Alessandro Dovis, Filippo Maggi

**Computer Science, Simulation and
Economics**

Project work on

"**Equilibrium on nine separated
markets with different levels of price flexibility and market
opennes**"

The applet requires Java 1.4.1 or higher to run. It will not run on Windows 95 or Mac OS 8 or 9. Mac users must have OS X 10.2.6 or higher and use a browser that supports Java 1.4 applets (Safari works, IE does not). On other operating systems, you may obtain the latest Java plugin from Sun's Java site.

created with NetLogo

view/download model file: isoleweb.nlogo

`WHAT IS IT?
-----------
We present a very simple model that tries to describe the dynamic
behaviour of the prices of an undifferentiated good among
different markets under different strategies implemented by the
consumers. We assume that in each market operates a
representative producer and that there are 4 categories of
consumers (constrained, pseudo-rational, random-ones, inverted)
that follow different behavioural rules.
HOW IT WORKS
------------
The price in each market is set by a simple price-rule: P = F + Q*0.25
where F is typical of the market and Q is total demand for the
market. The procedure follow in this way:
(i) we generate the 9 markets, the 9 representative producers and
the consumers
(ii)the consumers are casually placed
(iii)following the price rule the representative producers set
the initial prices in the 9 markets
Then in every period:
(iv)the consumers decide if and where to move according to their
rules:
the "constrained" don't have the possibility to move
the "random-ones" move randomly with different
probabilities according to the ratio P/average P registered in
the former period: if P/average P <0.9 pr-green, if 0.9 < P/average P> 1.1 pr-yellow, if P/average P
> 1.1 pr-red
the "pseudo-rational" move to the market where the
price was minimum in the former period with different
probabilities according to the ratio P/average P: if P/average P <0.9 pr-green, if 0.9 < P/average P>
1.1 pr-yellow, if P/average P > 1.1 pr-red
the "inverted" move to the market where the price was
maximum in the previous period
(v)after the movement of the consumers the producers set the
prices in the 9 markets
HOW TO USE IT
-------------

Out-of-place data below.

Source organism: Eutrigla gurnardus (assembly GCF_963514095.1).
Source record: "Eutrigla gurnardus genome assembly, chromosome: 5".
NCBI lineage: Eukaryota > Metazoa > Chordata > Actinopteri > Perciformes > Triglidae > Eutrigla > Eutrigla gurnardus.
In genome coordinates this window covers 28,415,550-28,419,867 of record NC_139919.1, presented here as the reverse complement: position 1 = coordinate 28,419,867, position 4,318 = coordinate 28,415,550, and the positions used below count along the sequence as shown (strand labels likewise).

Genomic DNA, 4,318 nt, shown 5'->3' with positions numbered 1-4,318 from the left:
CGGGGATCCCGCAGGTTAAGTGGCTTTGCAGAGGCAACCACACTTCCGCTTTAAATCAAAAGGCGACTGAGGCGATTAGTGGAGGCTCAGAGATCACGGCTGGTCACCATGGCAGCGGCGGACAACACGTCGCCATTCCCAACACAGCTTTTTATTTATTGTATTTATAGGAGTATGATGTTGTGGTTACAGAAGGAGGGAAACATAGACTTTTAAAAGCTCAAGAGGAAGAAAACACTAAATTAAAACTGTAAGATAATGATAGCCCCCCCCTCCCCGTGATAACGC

With the "setup" button we create the world in which
the agents interact and the initial value of the variables (i-iii).
With the button "go" it starts the simulation.
The button "step-once" simulate just one period.
Using the sliders before the Setup one can set the value of the
parameters number-random-ones, number-pseudo-rational, inverted?
(the number of the consumers pseudo-rational, random-ones and
inverted) and indirectly the number of constrained (100 - number-pseudo-rational
- number-casual); while pr-green, pr-red, pr-yellow can be change
every time during the simulation.
There are 3 graphics: "local-price" represent the
dynamic of the price in a single market (the one characterized by
pxcor=-1, pycor=1), "max-min" plot the max, min price
in each period and their difference, "pay-off" plot the
average pay-off of each category of consumers (which are also
displayed in the 4 monitors).
THINGS TO NOTICE
----------------
The key variables to look at in the simulation are the difference
between the max and min price (stability of the markets) and the
pay-offs of the categories of consumers (in order to analyze the
efficiency of their strategies).
The patches (markets) are green if P/average P <0.9, yellow if 0.9 < P/average P> 1.1, and red if P/average
P > 1.1
THINGS TO TRY
-------------
The value of pr-green, pr-red, pr-yellow can be interpreted as a
measure of the flexibility of the prices: low values means that
the prices are updated after that few consumers moved.
The number of "constrained" can be interpreted as a
measure of the opennes of the economy.
The presence of the inverted consumer helps to understand if the
behaviour of the pseudo-rationl agents is really rational.
EXTENDING THE MODEL
-------------------
The biggest limit of this model is the absence of really rational
agents. Representative producers and every category of consumers
have a fixed behavioural rule. An interesting extension could be
implemented introducing agents able to learn and modify their
behaviour while the model is running (allowing the consumers to
coordinate their actions).
Moreover, the model could be extended assuming that the
representative firms have to set the price at the beginning of
the period forecasting the demand they will face.
`